Someone asked me this great question at a session I was leading this week. I don’t think I answered the question adequately, so I decided to put a better response here.
Who Do You Follow?
My first thought is that it is not who follows your class that is important; it is whom your class follows.
If you teach a primary class, you probably choose very carefully who you follow. Simply put, you want to select people or classes that you can learn from. My class follows some primary classes, including a class that tweets in French. I include this class to help my students see that other people actually speak and write this language that we practice together. We purposely follow only a few classes to help my students feel more connected with these students in other schools. We also follow Chris Hadfield, the Canadian astronaut whose photos, videos and tweets are inspiring the world’s interest in space. We learn from everyone we follow.
We do not follow my children’s parents or educators I admire. Many of these people’s tweets would be beneficial, but most adults occasionally succumb to banal or snarky tweets about the person in front of them in the grocery line or worse. These are not appropriate for young children so we simply do not allow them in our timeline. I want our shared or individual reading time that includes the reading of tweets to be a learning time, so I make who we follow a matter of careful consideration.
Encouraging Others to Follow You
Despite what I just said about who you follow being more essential than who follows you, no one wants to tweet in a vacuum. Here are some suggestions for ways to help others to notice your class and what you are tweeting.
- Make your class worth following. Ask your students what they like to read in tweets. Do they like to read sentences that all start with “I”? Would they rather read “we did math” or “we put cubes together to show groups of tens and ones”? This can be a great motivator for students to add details to their writing.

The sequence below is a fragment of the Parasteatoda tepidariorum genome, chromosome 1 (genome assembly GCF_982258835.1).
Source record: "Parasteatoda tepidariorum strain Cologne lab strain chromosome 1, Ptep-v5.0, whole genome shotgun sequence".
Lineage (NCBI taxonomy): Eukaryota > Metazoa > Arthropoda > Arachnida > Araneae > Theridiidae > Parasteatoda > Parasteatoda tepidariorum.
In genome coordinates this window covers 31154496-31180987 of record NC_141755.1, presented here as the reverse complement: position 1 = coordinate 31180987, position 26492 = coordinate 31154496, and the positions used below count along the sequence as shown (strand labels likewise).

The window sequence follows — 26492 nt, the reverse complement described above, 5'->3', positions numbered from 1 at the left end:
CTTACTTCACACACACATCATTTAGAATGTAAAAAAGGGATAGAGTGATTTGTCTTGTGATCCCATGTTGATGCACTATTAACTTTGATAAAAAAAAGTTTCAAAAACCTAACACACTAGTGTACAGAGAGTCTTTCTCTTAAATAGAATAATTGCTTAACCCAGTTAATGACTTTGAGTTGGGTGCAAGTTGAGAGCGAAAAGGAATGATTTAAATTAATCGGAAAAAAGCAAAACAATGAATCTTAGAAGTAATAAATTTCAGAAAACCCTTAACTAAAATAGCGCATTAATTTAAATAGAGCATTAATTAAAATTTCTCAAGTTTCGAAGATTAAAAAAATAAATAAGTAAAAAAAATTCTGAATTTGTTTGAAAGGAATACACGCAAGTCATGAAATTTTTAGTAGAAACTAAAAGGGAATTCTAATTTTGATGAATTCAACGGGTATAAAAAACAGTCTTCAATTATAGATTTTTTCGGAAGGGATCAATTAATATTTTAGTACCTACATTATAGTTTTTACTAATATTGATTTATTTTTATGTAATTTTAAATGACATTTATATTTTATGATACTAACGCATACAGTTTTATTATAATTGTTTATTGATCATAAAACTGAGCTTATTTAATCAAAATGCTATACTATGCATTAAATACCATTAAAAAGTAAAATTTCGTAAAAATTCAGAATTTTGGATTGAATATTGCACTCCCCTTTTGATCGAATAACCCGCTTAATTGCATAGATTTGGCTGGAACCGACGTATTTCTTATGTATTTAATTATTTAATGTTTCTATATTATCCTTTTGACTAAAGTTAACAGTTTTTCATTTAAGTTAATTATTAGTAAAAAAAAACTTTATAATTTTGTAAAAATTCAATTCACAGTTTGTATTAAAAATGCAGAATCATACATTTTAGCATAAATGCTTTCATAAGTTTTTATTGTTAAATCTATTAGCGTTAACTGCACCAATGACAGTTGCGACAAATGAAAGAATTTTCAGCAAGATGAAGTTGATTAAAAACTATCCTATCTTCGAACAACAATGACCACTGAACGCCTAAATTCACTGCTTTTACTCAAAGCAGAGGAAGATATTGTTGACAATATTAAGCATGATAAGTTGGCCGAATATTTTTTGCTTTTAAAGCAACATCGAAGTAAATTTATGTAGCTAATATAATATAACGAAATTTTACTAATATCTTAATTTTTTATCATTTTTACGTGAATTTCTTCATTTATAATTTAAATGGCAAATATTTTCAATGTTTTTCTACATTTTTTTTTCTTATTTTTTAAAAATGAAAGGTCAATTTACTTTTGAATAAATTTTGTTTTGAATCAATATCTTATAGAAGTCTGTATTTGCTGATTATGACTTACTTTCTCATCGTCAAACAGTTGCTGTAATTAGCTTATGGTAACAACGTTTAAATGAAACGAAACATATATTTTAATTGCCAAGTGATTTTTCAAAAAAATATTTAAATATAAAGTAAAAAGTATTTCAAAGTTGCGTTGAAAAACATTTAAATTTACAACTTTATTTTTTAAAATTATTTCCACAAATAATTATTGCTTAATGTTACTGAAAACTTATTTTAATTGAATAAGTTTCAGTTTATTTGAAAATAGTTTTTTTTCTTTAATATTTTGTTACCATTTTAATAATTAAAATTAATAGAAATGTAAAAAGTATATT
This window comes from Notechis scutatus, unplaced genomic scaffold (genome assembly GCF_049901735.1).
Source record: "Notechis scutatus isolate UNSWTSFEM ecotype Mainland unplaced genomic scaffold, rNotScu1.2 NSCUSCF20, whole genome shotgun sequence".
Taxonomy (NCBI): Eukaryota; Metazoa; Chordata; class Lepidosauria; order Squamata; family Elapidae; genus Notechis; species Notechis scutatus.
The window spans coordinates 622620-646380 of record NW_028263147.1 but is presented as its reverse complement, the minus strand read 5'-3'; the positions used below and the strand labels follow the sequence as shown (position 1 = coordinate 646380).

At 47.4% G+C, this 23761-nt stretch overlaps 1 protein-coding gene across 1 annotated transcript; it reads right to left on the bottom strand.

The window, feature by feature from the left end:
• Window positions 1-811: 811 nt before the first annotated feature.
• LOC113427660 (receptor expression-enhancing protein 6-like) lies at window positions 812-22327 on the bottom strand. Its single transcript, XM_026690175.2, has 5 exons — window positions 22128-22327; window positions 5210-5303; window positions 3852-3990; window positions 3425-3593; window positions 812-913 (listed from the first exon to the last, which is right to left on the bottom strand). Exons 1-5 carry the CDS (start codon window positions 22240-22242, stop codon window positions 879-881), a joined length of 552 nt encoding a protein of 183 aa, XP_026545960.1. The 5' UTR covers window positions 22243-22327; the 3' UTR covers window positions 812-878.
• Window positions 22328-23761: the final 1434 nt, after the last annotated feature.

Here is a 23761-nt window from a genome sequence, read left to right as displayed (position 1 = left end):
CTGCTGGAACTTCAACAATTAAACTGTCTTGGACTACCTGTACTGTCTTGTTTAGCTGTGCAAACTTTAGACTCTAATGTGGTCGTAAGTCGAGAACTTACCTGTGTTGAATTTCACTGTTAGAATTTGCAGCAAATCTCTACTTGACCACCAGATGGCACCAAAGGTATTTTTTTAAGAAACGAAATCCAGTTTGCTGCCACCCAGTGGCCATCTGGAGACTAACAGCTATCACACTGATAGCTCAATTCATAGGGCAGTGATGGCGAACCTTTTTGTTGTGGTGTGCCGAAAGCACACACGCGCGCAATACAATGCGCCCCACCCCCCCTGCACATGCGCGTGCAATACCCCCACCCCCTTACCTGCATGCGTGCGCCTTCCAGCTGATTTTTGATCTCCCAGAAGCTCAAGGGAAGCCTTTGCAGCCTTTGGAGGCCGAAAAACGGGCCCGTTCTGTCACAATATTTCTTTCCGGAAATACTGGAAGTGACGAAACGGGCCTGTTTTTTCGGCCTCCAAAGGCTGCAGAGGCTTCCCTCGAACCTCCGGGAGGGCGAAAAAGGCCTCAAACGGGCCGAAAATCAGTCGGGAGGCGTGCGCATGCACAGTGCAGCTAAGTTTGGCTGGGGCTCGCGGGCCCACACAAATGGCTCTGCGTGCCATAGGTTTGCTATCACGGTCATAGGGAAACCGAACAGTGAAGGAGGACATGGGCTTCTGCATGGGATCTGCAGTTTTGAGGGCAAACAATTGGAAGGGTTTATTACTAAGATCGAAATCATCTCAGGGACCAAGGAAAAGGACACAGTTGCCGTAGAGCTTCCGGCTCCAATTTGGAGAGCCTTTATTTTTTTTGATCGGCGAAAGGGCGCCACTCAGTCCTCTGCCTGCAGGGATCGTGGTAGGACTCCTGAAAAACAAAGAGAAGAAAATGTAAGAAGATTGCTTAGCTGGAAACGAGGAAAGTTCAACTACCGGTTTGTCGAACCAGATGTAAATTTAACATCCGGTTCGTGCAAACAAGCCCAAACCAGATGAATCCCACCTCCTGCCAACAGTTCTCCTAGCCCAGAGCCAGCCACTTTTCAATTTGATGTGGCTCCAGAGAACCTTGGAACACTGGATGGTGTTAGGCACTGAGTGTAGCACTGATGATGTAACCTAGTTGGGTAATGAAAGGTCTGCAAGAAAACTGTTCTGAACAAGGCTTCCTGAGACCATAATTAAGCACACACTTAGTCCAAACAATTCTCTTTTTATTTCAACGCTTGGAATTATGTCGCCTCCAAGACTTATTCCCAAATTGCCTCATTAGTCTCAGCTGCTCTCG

- Add pictures or video links to students’ creations to some of your tweets.
- Let the parents of your students know that you are on Twitter. Although we do not follow them, I do encourage them to follow us.
- Show that you tweet. If you have a blog, you can put a Twitter widget in the sidebar to display what you have been tweeting. Go to your settings and then click on widgets. Twitter will set it up according to your preferences.
- If you are on Twitter yourself, occasionally retweet good content from your classroom to let other teachers know you have a class account.
- If you follow a class, but that class does not follow you, you can still interact with them. If you put @username in your tweet, they will see your question or comment on their mentions page. If a class enjoys interacting with you, they may follow you in return.
However you use Twitter and whoever you follow, Twitter can be an engaging and authentic literacy tool. I have written a book called Connected From the Start. It should be available by the end of March. It includes an entire chapter about using Twitter with little learners.
The best people I know to explain the wonders of Twitter in the classroom are my students. I’ll leave the last words about Twitter to them.